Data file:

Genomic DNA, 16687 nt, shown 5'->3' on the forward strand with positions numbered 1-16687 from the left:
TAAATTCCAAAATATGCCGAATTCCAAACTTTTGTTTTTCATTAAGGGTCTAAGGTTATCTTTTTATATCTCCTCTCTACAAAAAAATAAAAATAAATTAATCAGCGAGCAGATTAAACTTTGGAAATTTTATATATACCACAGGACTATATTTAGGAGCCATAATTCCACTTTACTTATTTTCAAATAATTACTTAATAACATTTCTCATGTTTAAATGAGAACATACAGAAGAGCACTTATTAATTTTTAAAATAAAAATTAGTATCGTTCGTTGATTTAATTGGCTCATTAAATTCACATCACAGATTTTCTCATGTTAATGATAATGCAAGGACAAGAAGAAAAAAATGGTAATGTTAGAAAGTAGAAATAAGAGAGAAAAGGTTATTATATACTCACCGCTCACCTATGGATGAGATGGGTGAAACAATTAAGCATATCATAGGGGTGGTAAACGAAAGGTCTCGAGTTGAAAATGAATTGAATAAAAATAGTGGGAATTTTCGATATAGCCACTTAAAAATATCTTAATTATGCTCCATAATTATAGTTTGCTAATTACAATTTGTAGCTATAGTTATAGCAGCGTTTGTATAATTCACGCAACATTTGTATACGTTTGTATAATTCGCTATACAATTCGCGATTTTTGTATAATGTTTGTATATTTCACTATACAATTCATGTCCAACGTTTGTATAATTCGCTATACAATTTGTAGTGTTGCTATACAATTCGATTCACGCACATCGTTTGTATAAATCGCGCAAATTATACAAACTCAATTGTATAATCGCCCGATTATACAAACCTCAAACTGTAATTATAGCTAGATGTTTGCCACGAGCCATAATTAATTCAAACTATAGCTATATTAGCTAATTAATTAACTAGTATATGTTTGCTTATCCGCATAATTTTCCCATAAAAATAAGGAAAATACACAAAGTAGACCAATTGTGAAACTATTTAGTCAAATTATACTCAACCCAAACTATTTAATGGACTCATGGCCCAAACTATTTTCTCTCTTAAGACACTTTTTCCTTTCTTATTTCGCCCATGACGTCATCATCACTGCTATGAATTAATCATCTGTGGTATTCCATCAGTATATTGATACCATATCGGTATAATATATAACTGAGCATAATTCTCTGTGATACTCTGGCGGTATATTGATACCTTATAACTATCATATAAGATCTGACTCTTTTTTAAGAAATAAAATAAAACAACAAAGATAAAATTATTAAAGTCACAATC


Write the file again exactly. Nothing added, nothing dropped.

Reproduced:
Genomic DNA, 16687 nt, shown 5'->3' on the forward strand with positions numbered 1-16687 from the left:
TAAATTCCAAAATATGCCGAATTCCAAACTTTTGTTTTTCATTAAGGGTCTAAGGTTATCTTTTTATATCTCCTCTCTACAAAAAAATAAAAATAAATTAATCAGCGAGCAGATTAAACTTTGGAAATTTTATATATACCACAGGACTATATTTAGGAGCCATAATTCCACTTTACTTATTTTCAAATAATTACTTAATAACATTTCTCATGTTTAAATGAGAACATACAGAAGAGCACTTATTAATTTTTAAAATAAAAATTAGTATCGTTCGTTGATTTAATTGGCTCATTAAATTCACATCACAGATTTTCTCATGTTAATGATAATGCAAGGACAAGAAGAAAAAAATGGTAATGTTAGAAAGTAGAAATAAGAGAGAAAAGGTTATTATATACTCACCGCTCACCTATGGATGAGATGGGTGAAACAATTAAGCATATCATAGGGGTGGTAAACGAAAGGTCTCGAGTTGAAAATGAATTGAATAAAAATAGTGGGAATTTTCGATATAGCCACTTAAAAATATCTTAATTATGCTCCATAATTATAGTTTGCTAATTACAATTTGTAGCTATAGTTATAGCAGCGTTTGTATAATTCACGCAACATTTGTATACGTTTGTATAATTCGCTATACAATTCGCGATTTTTGTATAATGTTTGTATATTTCACTATACAATTCATGTCCAACGTTTGTATAATTCGCTATACAATTTGTAGTGTTGCTATACAATTCGATTCACGCACATCGTTTGTATAAATCGCGCAAATTATACAAACTCAATTGTATAATCGCCCGATTATACAAACCTCAAACTGTAATTATAGCTAGATGTTTGCCACGAGCCATAATTAATTCAAACTATAGCTATATTAGCTAATTAATTAACTAGTATATGTTTGCTTATCCGCATAATTTTCCCATAAAAATAAGGAAAATACACAAAGTAGACCAATTGTGAAACTATTTAGTCAAATTATACTCAACCCAAACTATTTAATGGACTCATGGCCCAAACTATTTTCTCTCTTAAGACACTTTTTCCTTTCTTATTTCGCCCATGACGTCATCATCACTGCTATGAATTAATCATCTGTGGTATTCCATCAGTATATTGATACCATATCGGTATAATATATAACTGAGCATAATTCTCTGTGATACTCTGGCGGTATATTGATACCTTATAACTATCATATAAGATCTGACTCTTTTTTAAGAAATAAAATAAAACAACAAAGATAAAATTATTAAAGTCACAATC